Satellite Studies Reveal Groundwater Depletion around the World

Andrew Burger

Image courtesy GRACE
Image courtesy GRACE

Access to freshwater resources has always been a critical need for human and all forms of life on Earth. With a world population estimated at just shy of 7 billion and growing, the UN Food and Agriculture Organization says agricultural production will need to increase 70% by 2050. As agriculture takes up most of human water use, that's going to put vastly greater demands and strains on our water resources at a time when climate change is changing temperature and precipitation levels and patterns in ways that cannot be predicted at local levels but are likely to make this even more difficult to achieve.

One thing that has been determined is that groundwater levels have dropped in many places around the world in the past nine years, including across key agricultural areas, such as southern Argentina, western Australia and the western US, according to a pair of studies of satellite gravity monitoring data conducted by researchers at the University of California Center for Hydrologic Modeling in Irvine, Science News reports.

The GRACE Project

Groundwater depletion is especially pronounced beneath parts of California, India, the Middle East and China. Besides showing that water is being pumped out of underground groundwater aquifers faster than it's being replenished, the results raise concerns that farming in particular is the primary cause, according to the Science News report.

“Groundwater is being depleted at a rapid clip in virtually of all of the major aquifers in the world's arid and semiarid regions,” cautioned UC Center hydrologist Jay Famiglietti, whose team presented the results at a Dec. 6 meeting of the American Geophysical Union.

The Gravity Recovery and Climate Experiment (GRACE), conducted jointly by NASA and the German Aerospace Center, has been taking monthly snapshots of global groundwater used in the two studies since 2002. GRACE data is especially useful in accumulating data across countries where governments do not maintain extensive networks of groundwater monitoring wells. While the US maintains an extensive nationwide network of such wells, countries, such as China, do not.

Nicknamed Tom and Jerry, GRACE's two satellites are pulled apart and pushed together by variations in the gravitational pull of the areas of the earth they pass over. While mountains and other large concentrations of mass have large, steady impacts on earth's gravitational pull on the areas where they're found, water moves over time and creates small fluctuations that the two satellites sense.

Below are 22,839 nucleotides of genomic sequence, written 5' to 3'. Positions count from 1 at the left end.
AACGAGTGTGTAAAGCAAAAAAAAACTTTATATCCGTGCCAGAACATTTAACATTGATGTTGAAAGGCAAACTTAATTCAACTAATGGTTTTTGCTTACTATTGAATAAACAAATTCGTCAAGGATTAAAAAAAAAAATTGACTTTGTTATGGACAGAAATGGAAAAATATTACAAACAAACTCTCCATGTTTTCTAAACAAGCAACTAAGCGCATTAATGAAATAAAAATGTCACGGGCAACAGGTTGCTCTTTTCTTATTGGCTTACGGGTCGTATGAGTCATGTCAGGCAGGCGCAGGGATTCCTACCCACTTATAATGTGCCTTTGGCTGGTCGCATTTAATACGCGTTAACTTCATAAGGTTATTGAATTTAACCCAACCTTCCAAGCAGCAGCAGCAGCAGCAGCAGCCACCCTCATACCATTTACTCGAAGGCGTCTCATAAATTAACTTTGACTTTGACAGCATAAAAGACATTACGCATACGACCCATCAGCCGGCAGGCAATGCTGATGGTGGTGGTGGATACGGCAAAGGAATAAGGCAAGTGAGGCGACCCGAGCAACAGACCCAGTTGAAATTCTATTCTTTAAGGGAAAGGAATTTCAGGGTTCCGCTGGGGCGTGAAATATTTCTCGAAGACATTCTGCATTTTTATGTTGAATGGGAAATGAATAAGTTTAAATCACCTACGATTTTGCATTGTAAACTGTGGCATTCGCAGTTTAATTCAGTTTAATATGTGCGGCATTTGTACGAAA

Isolating groundwater changes

To isolate the effects of groundwater in particular, researchers have to subtract the effects of snow pack, rivers, lakes and soil moisture, the Science Times article explains. Doing so, they can detect changes in groundwater levels greater than one centimeter (~0.4 inches) over an area about the size of Illinois.

Results of analyzing the data obtained in the two UC Center studies shows that China's been underestimating groundwater use. GRACE's measurements indicate that water levels have been dropping 6 or 7 centimeters per year beneath the country's northeast plains.

Short-term variability in climate is also taking its toll on groundwater levels. having suffered recent droughts, aquifers in Patagonia and the southeastern US now store less groundwater than they did in 2002.

Farming is almost certainly the largest contributing factor, however. Booming agriculture in northern India, takes some 18 cubic kilometers of water out of the ground every year, more than enough to fill 7 million Olympic-size swimming pools, according to Science News.

Farmers in California's Central Valley, which accounts for nearly 1/6 of irrigated land in the entire country, pump nearly 4 cubic kilometers of water per year out from underground. The valley has been sinking for decades as more wells have been drilled and water pumped out, land subsidence that's also been occurring and causing increasing concerns, and costly remediation efforts, in Mexico City.

Aquifers in arid and desert areas with fast-growing populations, such as the Middle East, are also being depleted. The "fossil water" that fell millions of years ago and is now stored in the Arabian aquifer beneath Saudi Arabia and neighboring countries is being pumped out faster than it's being replenished.

Just how much water is there?

Climate change only makes the problem more acute, according to UC Center's Famiglietti. Precipitation patterns are becoming more extreme, with the severity of droughts increasing. Wet areas are becoming wetters and dry areas drier, Science News reports, and that may accelerate groundwater depletion in some areas.

A big question remains unanswered, however, as hydrologists don't really know just how large these aquifers are and just how much water is left in them. That's because GRACE can only show changes in aquifer levels, not their total volume.

Yet while they lack reliable estimates for the total amount of groundwater stored in the world's aquifers, it's become clear to hydrologists studying them that water use has become unsustainable in many areas. Better irrigation systems would help reduce water usage, as could channeling water runoff into aquifers during wet periods.

“There are too many areas in the world where groundwater development far exceeds a sustainable level,” US Geological Survey hydrogeologist Leonard Konikow, was quoted as saying. “Something will have to change.”

Image credit: GRACE


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